Kentucky public school graduate helps send NASA rocket to space

FRANKFORT, Ky. (WTVQ) — A former Shelby County Public Schools has helped send a NASA rocket to space!

Alora Mazarakis, a 2014 graduate of Martha Layne Collins High School, said she remembered telling her father she wanted to go to college at NASA when she was young. In high school, she even joined Project Lead the Way, which is designed to allow students to experience what it would be like to be an engineer.

She enrolled in the University of Louisville’s Speed School of Engineering after graduation and has been working in various capacities at NASA since she was a junior, including as a contractor working on the International Space Station for five years.

Alora Mazarakis, a graduate of Martha Layne Collins High School in Shelby County, is now an electronics engineer for NASA. She is part of the NASA team that helped launch the Artemis I mission this month. Her role is making sure the communication systems in the Orion spacecraft and the Space Launch System rocket work properly | Photo courtesy of Alora Mazarakis

Her role in sending a NASA rocket to space is to make sure the communication systems in the Orion spacecraft and the Space Launch System rocket work properly. The unmanned rocket will fly around the moon over the course of several days, until it’s expected to land back on Earth in the Pacific Ocean on Dec. 11, according to a press release. The rocket was sent off on Nov. 16.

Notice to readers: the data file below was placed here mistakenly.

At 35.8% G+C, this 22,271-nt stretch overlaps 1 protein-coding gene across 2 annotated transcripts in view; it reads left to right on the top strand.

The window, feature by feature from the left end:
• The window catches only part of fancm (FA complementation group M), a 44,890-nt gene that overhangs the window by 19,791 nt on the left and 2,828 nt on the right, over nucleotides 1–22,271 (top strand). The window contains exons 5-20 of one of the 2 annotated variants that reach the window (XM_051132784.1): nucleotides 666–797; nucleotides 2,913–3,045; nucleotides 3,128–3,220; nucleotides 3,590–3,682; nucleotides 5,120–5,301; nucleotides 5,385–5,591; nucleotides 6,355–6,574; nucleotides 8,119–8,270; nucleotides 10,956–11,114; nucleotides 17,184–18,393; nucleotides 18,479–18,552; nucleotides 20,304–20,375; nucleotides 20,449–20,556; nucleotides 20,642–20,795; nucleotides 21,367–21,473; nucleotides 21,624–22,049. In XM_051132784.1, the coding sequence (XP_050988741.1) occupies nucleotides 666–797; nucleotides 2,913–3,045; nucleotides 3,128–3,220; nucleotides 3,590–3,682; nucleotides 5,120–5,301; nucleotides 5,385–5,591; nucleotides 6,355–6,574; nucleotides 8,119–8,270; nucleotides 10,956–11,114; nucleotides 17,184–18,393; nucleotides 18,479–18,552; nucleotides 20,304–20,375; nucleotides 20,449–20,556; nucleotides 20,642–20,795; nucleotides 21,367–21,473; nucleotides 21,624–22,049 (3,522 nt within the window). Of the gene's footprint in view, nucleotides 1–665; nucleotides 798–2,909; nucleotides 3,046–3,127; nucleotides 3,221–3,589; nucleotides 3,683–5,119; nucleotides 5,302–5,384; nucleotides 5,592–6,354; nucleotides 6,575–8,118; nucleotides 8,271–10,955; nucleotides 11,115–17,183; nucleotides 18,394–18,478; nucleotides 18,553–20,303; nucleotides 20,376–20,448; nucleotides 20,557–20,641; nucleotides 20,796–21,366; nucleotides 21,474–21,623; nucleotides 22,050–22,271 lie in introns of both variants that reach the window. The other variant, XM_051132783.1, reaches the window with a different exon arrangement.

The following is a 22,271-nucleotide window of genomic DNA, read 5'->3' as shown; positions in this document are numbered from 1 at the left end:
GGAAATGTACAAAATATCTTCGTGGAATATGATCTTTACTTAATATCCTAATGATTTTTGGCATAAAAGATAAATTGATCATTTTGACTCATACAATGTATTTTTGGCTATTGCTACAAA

“I’m just speechless because it’s so exciting to think that we’re going back to the moon,” Mazarakis said. “And this time, we’re not just going for political reasons, we’re not going to show other countries just that we can, we’re going for science.”

If Artemis I is successful, the next launch, Artemis II, will include a manned spacecraft conducting a similar trip around the moon, the Kentucky Department of Education says. Artemis III will include a manned spacecraft landing on the moon for the first time since Apollo 17 in 1972.

The two trips are slated for 2024 and 2025, and Mazarakis plans to be there each step of the way.

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